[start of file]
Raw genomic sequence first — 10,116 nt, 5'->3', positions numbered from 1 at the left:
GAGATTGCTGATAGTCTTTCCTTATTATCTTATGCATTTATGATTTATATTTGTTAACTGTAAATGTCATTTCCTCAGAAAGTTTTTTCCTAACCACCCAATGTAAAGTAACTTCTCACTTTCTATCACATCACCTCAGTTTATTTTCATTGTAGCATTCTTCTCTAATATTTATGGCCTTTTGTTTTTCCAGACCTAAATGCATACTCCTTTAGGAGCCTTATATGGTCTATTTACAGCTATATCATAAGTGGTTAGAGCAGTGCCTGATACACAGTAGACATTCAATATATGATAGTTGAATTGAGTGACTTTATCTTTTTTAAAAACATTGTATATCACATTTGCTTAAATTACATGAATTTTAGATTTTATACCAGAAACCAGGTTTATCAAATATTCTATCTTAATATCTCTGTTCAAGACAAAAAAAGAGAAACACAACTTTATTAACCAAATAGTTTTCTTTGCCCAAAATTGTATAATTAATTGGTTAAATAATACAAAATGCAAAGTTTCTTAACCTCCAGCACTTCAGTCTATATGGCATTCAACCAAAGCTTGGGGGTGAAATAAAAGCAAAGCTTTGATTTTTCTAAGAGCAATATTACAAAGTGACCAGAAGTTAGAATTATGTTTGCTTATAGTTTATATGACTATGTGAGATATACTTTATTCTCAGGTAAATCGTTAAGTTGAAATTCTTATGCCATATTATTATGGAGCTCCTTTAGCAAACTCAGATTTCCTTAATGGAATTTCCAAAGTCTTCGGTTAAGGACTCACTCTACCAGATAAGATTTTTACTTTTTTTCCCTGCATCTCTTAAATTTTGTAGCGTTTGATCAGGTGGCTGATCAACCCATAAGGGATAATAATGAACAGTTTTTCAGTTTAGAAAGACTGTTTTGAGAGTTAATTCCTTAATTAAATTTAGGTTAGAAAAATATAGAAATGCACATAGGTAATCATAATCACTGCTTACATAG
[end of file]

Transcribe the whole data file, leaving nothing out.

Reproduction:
Raw genomic sequence first — 10,116 nt, 5'->3', positions numbered from 1 at the left:
GAGATTGCTGATAGTCTTTCCTTATTATCTTATGCATTTATGATTTATATTTGTTAACTGTAAATGTCATTTCCTCAGAAAGTTTTTTCCTAACCACCCAATGTAAAGTAACTTCTCACTTTCTATCACATCACCTCAGTTTATTTTCATTGTAGCATTCTTCTCTAATATTTATGGCCTTTTGTTTTTCCAGACCTAAATGCATACTCCTTTAGGAGCCTTATATGGTCTATTTACAGCTATATCATAAGTGGTTAGAGCAGTGCCTGATACACAGTAGACATTCAATATATGATAGTTGAATTGAGTGACTTTATCTTTTTTAAAAACATTGTATATCACATTTGCTTAAATTACATGAATTTTAGATTTTATACCAGAAACCAGGTTTATCAAATATTCTATCTTAATATCTCTGTTCAAGACAAAAAAAGAGAAACACAACTTTATTAACCAAATAGTTTTCTTTGCCCAAAATTGTATAATTAATTGGTTAAATAATACAAAATGCAAAGTTTCTTAACCTCCAGCACTTCAGTCTATATGGCATTCAACCAAAGCTTGGGGGTGAAATAAAAGCAAAGCTTTGATTTTTCTAAGAGCAATATTACAAAGTGACCAGAAGTTAGAATTATGTTTGCTTATAGTTTATATGACTATGTGAGATATACTTTATTCTCAGGTAAATCGTTAAGTTGAAATTCTTATGCCATATTATTATGGAGCTCCTTTAGCAAACTCAGATTTCCTTAATGGAATTTCCAAAGTCTTCGGTTAAGGACTCACTCTACCAGATAAGATTTTTACTTTTTTTCCCTGCATCTCTTAAATTTTGTAGCGTTTGATCAGGTGGCTGATCAACCCATAAGGGATAATAATGAACAGTTTTTCAGTTTAGAAAGACTGTTTTGAGAGTTAATTCCTTAATTAAATTTAGGTTAGAAAAATATAGAAATGCACATAGGTAATCATAATCACTGCTTACATAG